“You either walk inside your story and own it, or you stand outside your story and hustle for your worthiness.”
A client asked me the other day if we ever truly get past our stories of abuse and trauma. She said ‘I don’t want this to be my story’.
The thing is, I told her, this IS your story.
You can treat symptoms of anxiety and depression, you can release trauma from the body, but in the end fighting our true story is what causes a lot of these symptoms in the first place.
For years I tried to live outside my story – telling myself I wasn’t traumatised, I wasn’t easily triggered, I wasn’t sensitive, that I could keep up with what was expected of me by others.
But it wasn’t the truth. By not acknowledging the fact that my nervous system was sensitive, easily triggered, that I was entering adulthood from a starting post that was further back than many people, I was making life a lot more difficult than it had to be.
This doesn’t mean staying small and remaining a victim. On the contrary, when I finally accepted my story, I started taking care of myself effectively for the first time ever.
I had tried to own my story as a child, I shared excerpts of it with others, and I was told variations of ‘you’re too sensitive’ and ‘you need to try harder’, right after I’d been screamed at, beaten or ignored for a week.
I wasn’t TOO sensitive, I was hurt and abused and abandoned. That’s the truth.
Now I finally own my whole story, I can say no when I feel overwhelmed without feeling like I’m a failure. I can take baby steps with things that others do without hesitation, without telling myself I’m useless.
I treasure my story now because it keeps me safe, even as I stretch my comfort zone. I know what to do to take care of me, taking into account the impact of previous experiences and the state of my nervous system.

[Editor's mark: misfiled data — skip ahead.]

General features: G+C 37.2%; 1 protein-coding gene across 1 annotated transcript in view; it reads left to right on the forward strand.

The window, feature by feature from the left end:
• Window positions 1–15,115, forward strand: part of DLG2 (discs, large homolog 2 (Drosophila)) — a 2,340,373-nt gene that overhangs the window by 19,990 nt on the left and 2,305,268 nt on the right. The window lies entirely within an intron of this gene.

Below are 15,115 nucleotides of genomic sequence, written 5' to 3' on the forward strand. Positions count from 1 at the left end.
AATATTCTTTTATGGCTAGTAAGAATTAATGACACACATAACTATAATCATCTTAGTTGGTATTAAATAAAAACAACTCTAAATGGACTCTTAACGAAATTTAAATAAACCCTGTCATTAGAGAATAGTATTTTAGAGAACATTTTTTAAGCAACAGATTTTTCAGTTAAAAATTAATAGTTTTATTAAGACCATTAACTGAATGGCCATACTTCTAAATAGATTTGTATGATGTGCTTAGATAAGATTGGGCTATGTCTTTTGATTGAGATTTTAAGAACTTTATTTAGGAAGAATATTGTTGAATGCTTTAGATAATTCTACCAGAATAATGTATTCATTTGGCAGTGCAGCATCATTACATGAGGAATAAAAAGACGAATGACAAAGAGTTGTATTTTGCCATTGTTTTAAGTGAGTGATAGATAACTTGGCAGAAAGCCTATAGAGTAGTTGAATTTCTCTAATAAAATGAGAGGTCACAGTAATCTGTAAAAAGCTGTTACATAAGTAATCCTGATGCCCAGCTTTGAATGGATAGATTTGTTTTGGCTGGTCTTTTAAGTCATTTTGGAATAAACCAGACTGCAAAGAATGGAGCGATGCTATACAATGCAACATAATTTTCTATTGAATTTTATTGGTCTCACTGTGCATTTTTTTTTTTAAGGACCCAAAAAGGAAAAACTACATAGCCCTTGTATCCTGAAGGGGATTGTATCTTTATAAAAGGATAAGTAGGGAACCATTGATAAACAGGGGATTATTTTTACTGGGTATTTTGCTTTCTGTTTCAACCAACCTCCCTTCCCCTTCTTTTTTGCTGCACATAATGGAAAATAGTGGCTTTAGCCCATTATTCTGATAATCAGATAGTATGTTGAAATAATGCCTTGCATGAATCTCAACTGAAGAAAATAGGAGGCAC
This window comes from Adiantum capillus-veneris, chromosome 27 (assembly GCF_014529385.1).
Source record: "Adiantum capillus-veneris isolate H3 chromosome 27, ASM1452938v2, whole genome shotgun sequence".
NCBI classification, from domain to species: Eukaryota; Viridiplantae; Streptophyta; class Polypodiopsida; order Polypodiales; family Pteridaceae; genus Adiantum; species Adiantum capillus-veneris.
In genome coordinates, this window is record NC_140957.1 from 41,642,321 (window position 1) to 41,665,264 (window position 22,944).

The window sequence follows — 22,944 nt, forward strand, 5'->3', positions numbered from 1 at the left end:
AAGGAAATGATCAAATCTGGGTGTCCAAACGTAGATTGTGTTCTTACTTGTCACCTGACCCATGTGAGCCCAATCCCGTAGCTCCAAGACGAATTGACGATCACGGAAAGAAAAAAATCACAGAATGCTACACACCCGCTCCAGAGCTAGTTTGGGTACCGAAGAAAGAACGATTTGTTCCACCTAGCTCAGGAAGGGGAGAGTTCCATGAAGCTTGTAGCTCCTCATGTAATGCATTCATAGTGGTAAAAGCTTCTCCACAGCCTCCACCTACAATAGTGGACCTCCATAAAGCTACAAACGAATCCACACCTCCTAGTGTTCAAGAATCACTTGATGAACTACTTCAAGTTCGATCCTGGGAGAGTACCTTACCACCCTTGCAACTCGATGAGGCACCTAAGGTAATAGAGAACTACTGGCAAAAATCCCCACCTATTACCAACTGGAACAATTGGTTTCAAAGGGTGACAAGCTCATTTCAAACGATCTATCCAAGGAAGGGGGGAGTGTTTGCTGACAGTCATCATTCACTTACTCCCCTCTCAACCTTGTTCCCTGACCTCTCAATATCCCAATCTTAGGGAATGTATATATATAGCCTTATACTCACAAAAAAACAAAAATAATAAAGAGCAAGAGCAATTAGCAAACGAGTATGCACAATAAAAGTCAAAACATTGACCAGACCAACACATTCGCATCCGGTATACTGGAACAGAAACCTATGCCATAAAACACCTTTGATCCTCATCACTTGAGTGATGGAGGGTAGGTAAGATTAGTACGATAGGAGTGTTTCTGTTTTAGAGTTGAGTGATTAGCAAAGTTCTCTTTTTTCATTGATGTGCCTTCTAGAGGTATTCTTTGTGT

Before when I was trying to live outside my story, I was constantly putting my nervous system in harm’s way. I was anxious and depressed and always struggling, trying to keep up with what people without this story were doing.
I took jobs that put me in situations that constantly triggered me. I stayed in relationships that were unkind. I took up hobbies that set me up for failure. I thought if I did these things, it would prove I was ok.
If you have a broken leg, you don’t agree to go hiking in the mountains with your able-bodied friends. You don’t agree to a job that requires you to stand all day.
This doesn’t mean your leg will always be broken, but it will heal a lot faster if you stop acting as though the injury doesn’t exist.
If you rest up and take the pressure off, it may heal completely and you will be able to go hiking. Or it might always give a twinge of pain so you decide to take a job that enables you to take the weight off it occasionally.
Our stories are always changing. Acceptance of what is in any moment is what keeps us truly safe. Stand up for your whole story, honour it, and if those around you tell you you’re playing the victim, know that you’re doing the exact opposite.
You’re taking responsibility for your healing, your well-being. You’re acknowledging the unpleasant truth, embracing the dark and the light. And this means making space for growth at a pace that actually works – for you.Share